Monday, April 14, 2008

Review - Criminal 2 #2 (Marvel/Icon)



I loved the first series of Criminal, aka 'Coward'. There was space to tell the story, and the story was good. I must admit I have not read the second volume, aka 'Lawless' yet, but intend to get the trade soon. Therefore, I have jumped straight in with Criminal 2, which is a series of single issue stories as opposed to a multi-issue arc. Having not read 'Lawless', I have a disadvantage of not knowing the back story, and I also know that this is an issue detailing past history as opposed to present. Still, producing these one-off stories presents problems. The main player is Teeg Lawless, a Vietnam vet who, to escape the memory of that terrible experience, relies on gambling, drinking binges and relentless violence to blot out the horrors. He also has a young family, with 2 sons (who are the main characters of 'Lawless'). The gambling habit has caused a problem, as he had a debt outstanding to some very dangerous people, and a spell in prison has only made the problem worse - a debt in the low thousands has spiralled into a 15k nightmare. The scenario played out to Teeg by 2 heavies is simple - pay the debt off very soon or his sons die.

Teegs attempts to get the cash quickly appear to be resolved when he is tipped off on a way to get his hands on dirty cash. What follows is a series of set-ups and double-crosses and Teegs attempts to put things right. This is the problem I have - it is all over too quickly. What could and should have been detailed over 3 or 4 issues gets resolved in 20 or so pages. It gets a bit bewildering.

The art (both internal and the marvellous cover) suit the mood of the piece perfectly. The way that Teegs alchohol induced blackouts are rendered is superb. Sean Phillips really nails the noir style, and that cover (see above) is the best one I have seen this year. The dialogue is tough and note-perfect. Some of Teegs observations, particularly on the relationship he has with his sons, is both poignant and insightful. The family dynamics, in both the nuclear family and the bigger 'criminal' family are played out with with a care and attention to detail that demands your attention. The whole package is worth your time and money, despite my reservations on the single issue story format Brubaker is currently pursuing.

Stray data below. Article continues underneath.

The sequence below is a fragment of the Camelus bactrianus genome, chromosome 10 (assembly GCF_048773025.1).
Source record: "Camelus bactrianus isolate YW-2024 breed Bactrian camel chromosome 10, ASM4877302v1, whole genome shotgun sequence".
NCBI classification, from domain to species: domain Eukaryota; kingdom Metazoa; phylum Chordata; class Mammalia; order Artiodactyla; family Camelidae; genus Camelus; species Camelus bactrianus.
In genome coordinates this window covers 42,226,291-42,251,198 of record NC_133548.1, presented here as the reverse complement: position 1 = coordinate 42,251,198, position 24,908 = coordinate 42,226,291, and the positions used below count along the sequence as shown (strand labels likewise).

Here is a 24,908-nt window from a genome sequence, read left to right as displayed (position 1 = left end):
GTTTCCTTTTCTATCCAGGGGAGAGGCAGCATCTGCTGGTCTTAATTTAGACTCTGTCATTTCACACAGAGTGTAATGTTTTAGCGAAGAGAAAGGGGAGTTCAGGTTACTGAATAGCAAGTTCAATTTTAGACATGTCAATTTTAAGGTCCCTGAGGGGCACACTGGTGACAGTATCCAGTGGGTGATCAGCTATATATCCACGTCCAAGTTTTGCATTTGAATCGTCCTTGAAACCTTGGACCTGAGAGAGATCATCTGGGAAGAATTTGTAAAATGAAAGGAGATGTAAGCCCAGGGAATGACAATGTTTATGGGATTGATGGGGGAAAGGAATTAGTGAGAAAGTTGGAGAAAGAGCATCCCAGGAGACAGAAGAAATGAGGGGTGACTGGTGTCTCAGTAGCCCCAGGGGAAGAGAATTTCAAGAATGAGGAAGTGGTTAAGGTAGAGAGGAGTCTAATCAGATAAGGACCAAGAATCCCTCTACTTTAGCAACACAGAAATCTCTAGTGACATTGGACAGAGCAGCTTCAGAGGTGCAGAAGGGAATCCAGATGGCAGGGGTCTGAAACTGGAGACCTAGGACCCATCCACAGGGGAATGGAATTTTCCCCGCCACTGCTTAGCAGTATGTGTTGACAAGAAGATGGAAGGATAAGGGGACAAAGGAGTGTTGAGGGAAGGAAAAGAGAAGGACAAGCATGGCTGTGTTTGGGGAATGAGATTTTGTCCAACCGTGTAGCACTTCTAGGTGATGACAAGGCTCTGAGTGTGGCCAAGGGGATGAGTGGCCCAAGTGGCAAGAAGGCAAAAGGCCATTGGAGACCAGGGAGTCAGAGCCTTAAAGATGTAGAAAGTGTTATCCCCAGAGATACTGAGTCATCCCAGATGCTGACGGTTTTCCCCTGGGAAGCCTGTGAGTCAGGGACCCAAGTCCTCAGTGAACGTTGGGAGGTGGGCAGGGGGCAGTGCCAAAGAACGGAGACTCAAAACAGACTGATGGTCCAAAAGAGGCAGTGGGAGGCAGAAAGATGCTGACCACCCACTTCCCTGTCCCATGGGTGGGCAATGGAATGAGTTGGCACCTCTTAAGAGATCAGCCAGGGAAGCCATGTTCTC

They (Brubaker, Phillips and the rest of the creative team) care about this work, and that is apparent in the little things - as a bonus there is an article by writer Jason Aaron ('Scalped'), who details his favourite "TV Cops and Television Tough Guys".

Overall this is another quality work that adds to the 'criminal' universe that Brubaker is creating. It is just a shame this tale seems over too quickly.

Verdict - 'Criminal' is one of the greats. The failings in this issue are outweighed by the great writing and art. A worthy addition to the Criminal universe. 7 out of 10.

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